Charity Commission guidance on its new power to issue official warnings is not clear enough and the power could be used as a "lightning bolt" to punish charities, sector bodies have warned.
The comments came in responses to the consultation on the draft guidance, which closed today, before the power comes into force in November.
The commission said yesterday it would give further consideration to the points raised by some of the consultation responses as it developed the final version of the guidance.
The new power will allow the commission to issue official warnings when it considers there has been a breach of trust or duty or other misconduct or mismanagement that is not serious enough to warrant a full statutory inquiry.
The guidance said the commission would usually give 14 days’ notice of its intention to issue a warning and would usually publish the warning. Once published, it said, the warning would remain on the charity’s page on the commission website for two years.
But the Charity Finance Group, the National Council for Voluntary Organisations, the Association of Charitable Foundations, the charity leaders body Acevo, the Directory of Social Change and the Charity Law Association working party on warnings all said in their responses that the guidance lacked clarity.
The CFG response said the guidance outlined a punitive approach that was not in the spirit of the initial proposals to parliament.
"We are concerned that the Charity Commission may be forced into using this new power by external stakeholders, such as the media, as a ‘lightning bolt’ to punish charities without the checks and balances that come with a statutory inquiry," it said.
The DSC agreed in its response, saying there was a risk that the warnings could be issued on the back of negative media coverage, which could be biased on inaccurate. It said this should not become a "power to pillory".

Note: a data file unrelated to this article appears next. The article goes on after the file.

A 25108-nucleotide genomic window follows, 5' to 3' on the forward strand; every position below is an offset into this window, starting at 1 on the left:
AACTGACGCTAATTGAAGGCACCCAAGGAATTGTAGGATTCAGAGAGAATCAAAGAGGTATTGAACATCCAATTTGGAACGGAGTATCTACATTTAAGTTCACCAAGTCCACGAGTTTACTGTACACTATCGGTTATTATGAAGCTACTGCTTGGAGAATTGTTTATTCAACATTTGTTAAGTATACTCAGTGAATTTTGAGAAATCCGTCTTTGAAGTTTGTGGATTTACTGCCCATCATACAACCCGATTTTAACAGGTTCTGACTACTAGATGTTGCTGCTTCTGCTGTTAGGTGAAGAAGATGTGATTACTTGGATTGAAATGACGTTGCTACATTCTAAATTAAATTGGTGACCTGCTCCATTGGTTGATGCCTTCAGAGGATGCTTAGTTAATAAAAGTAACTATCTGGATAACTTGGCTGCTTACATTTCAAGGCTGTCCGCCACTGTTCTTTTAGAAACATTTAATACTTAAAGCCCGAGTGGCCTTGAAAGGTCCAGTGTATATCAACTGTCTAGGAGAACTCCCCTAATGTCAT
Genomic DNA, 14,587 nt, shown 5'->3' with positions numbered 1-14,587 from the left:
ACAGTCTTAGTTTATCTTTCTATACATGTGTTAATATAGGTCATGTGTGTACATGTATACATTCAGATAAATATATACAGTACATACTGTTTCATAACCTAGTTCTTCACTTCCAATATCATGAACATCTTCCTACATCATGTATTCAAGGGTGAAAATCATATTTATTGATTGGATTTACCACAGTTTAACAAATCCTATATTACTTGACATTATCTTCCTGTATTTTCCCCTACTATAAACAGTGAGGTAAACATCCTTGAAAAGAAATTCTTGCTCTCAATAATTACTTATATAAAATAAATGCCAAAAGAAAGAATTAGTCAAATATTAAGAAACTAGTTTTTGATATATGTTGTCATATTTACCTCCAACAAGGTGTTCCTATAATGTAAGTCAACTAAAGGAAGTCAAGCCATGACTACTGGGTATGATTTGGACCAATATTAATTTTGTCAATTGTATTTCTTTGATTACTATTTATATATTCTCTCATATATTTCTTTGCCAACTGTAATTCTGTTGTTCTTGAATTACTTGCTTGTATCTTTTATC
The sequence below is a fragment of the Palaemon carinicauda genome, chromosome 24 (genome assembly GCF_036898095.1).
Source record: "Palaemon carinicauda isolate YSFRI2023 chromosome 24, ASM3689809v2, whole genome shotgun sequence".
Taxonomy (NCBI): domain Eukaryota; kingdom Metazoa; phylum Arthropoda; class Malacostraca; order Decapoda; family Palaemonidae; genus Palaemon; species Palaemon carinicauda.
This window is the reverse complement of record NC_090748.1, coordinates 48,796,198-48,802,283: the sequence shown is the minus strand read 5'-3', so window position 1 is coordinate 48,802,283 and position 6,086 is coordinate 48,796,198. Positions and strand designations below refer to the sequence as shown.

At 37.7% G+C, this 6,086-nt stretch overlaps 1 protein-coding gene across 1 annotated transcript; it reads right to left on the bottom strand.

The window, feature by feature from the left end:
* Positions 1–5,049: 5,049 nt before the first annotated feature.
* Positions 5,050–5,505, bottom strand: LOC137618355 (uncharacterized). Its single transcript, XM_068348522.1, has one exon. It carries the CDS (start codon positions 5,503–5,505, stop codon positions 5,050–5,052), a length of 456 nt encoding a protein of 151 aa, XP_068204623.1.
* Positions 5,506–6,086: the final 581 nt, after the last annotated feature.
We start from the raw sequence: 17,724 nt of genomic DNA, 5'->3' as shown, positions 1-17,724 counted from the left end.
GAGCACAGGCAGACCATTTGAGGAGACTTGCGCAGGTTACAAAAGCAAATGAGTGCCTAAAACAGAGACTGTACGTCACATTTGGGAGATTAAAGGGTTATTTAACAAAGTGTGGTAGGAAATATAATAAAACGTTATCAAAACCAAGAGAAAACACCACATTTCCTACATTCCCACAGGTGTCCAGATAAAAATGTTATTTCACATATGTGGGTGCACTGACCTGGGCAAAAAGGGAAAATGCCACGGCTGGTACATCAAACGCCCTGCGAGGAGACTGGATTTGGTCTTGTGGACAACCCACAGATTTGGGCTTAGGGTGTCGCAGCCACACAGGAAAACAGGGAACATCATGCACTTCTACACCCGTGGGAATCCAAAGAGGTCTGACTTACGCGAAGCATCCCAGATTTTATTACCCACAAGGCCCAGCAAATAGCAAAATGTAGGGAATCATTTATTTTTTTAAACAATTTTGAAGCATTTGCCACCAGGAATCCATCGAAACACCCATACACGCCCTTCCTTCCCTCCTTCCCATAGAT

The CLA working party response said the guidance needed to be clear on when the commission could issue a warning and when it could not.
"Throughout the guidance, there is a tendency to compare the warning power with the statutory inquiry power; this would have the effect in the reader’s mind of equating the two in terms of 'seriousness'," the response said.
It said a 14-day notice period for representations was too short and should be lengthened to 28 days, and publishing a warning should not be a default position.
Where the warnings were published, it said, they should be removed after six months or if rectified, the response said.
A joint response from the NCVO and the ACF echoed the CLA’s concerns about publication and when the power could be used.
"The power is being proposed as a sanction rather than a warning – a punitive measure, close to the commission’s statutory inquiry power," it said.
Acevo called for the commission to rethink the guidance, saying it lacked strategic vision and did not make clear how the new power would link to the other strands of the Charity Commission’s work.
A commission spokesman said the warning power would not be a substitute for its casework.
"We will not issue warnings as the easy option for minor misdemeanours; and nor will warnings just come ‘out of the blue," he said. "In almost all cases, we expect charities to have engagement with the charity on the matter of concern before a warning is issued."
Trustees ignored commission action plans in 20 to 30 per cent of cases involving misconduct or mismanagement, and warnings would help to address this, he said.